Adidas AG ended a yearlong bid to sell its golf equipment units on Wednesday, inking a $425 million deal with private equity shop KPS Capital Partners to offload its TaylorMade, Adams Golf and Ashworth Golf units.
Lewis Brisbois Bisgaard & Smith LLP's entertainment, media and sports practice received a boost Tuesday as the firm added a former sports and media executive and contract negotiation specialist as a partner in its Denver office.
Boston University asked a Minnesota federal court on Wednesday to force the National Hockey League to pay the costs the university incurred while deflecting a bid by the league to obtain documents from its brain injury research center in a suit over the long-term risk of concussions to players.
FIFA’s Council proposed a list of individuals to take on key committee positions ahead of its congress on Tuesday, and the list did not include its current ethics prosecutor and judge, who are in the midst of a corruption investigation that has led to the ouster of several top officials.
The surveys that report lateral partner hiring as more or less a 50-50 proposition keep being published, and yet the lateral partner market is as robust as ever. So, what are firms looking at to measure their success and justify the level of investment they continue to make in the lateral market? asks Howard Flack of Volta Talent Strategies LLC.
While progress has been made toward eliminating gender-based wage disparity, Equal Pay Day, observed Tuesday, is a reminder that more work needs to be done, and long before the next 50 years tick past. But hopefully it will be done through education about the law, and not more litigation, says Eve Wagner of Sauer & Wagner LLP.
FBI special agent David Chaves is being investigated for leaking information about a grand jury investigation to the press. And this public episode might engender more attacks on the grand jury process, says Daniel Wenner, a partner at Day Pitney LLP and former federal prosecutor.
Bear in mind that the internet seldom forgets and never forgives, and you are just one screen grab from a meme. A law firm's core messages and unique selling points must be clearly determined before embarking on a social media strategy, says Julie Bagdikian of The Pollack PR Marketing Group.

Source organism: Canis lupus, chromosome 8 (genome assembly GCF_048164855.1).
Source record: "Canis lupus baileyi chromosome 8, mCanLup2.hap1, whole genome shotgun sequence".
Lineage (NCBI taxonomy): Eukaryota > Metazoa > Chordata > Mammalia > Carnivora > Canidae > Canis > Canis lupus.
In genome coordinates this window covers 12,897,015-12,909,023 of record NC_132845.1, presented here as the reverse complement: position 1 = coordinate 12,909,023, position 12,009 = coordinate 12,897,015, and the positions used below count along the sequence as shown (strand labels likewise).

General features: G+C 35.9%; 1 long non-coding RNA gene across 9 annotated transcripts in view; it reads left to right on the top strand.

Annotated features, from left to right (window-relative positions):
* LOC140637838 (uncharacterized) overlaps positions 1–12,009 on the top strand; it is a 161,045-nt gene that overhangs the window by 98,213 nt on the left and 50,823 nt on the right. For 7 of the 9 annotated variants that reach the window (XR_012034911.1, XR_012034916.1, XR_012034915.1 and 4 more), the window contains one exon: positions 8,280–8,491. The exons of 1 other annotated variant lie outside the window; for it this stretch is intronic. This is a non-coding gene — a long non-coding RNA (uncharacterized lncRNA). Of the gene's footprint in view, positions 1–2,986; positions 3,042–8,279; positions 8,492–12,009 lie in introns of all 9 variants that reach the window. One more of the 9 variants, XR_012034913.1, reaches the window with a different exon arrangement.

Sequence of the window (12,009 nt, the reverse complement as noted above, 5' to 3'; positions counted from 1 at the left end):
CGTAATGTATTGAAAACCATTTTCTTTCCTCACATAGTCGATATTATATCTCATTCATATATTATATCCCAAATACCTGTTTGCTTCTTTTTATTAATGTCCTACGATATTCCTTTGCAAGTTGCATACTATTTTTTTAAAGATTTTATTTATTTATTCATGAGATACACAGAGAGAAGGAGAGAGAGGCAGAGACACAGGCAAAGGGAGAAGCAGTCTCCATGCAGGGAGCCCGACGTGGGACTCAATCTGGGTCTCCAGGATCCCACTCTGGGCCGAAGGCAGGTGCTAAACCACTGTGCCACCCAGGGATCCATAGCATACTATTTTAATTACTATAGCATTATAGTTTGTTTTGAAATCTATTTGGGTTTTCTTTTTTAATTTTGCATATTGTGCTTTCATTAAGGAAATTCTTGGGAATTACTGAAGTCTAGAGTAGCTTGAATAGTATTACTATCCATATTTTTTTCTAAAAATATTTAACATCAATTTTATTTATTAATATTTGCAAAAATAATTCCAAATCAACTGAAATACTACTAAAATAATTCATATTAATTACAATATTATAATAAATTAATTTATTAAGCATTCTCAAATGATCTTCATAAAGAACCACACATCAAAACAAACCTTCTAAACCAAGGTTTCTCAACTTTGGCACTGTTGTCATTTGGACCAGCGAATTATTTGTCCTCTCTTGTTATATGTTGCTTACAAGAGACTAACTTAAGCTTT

What is the mood of the nation’s in-house lawyers? Aric Press — a partner at Bernero & Press LLC and former editor-in-chief of The American Lawyer — shares the findings of a recent survey of more than 800 in-house counsel.
The Copyright Clause demonstrates that the Constitution is a living document. Both Congress and the U.S. Supreme Court have understood that its application extends well beyond anything the framers could have conceived in 1787. Imagine if you had asked a framer whether the fanciful design on a cheerleader uniform was a “writing,” says Andrew Stroud of Hanson Bridgett LLP.
It is refreshing to encounter a copyright decision that does not contain the terms “fair use” or “Digital Millennium Copyright Act,” and to think about the actual intellectual property that copyright is supposed to protect. Does copyright extend to an artistically crafted pipe, or only a picture of the pipe? Last week, the U.S. Supreme Court gave us just such an opportunity, says Jacqueline Charlesworth, of counsel at Covington & B... (continued)
Why did minor mechanical issues bring down two airplanes, while a catastrophic engine explosion did not bring down a third? The answers lie, in part, in research conducted by NASA in the wake of those crashes and, more recently, by Google. And those answers can help organizations build better teams to meet today’s legal industry challenges, says Nicholas Cheolas of Zelle LLP.
Like everything else, the art of negotiation starts by having a conversation. It’s about being respectful, finding common ground, knowing what you want and, most importantly, listening. A conversation between two lawyers can be complicated at best, but by employing a few techniques and tactics, it doesn’t have to be that way, says Marc Siegel of Siegel & Dolan Ltd.
Lawyers make hundreds of decisions during the course of advising a client, consummating a transaction or litigating a case. In this new column, dispute resolution experts Bob Creo and Selina Shultz explore the theory, science and practical aspects of how decisions are made in the legal community.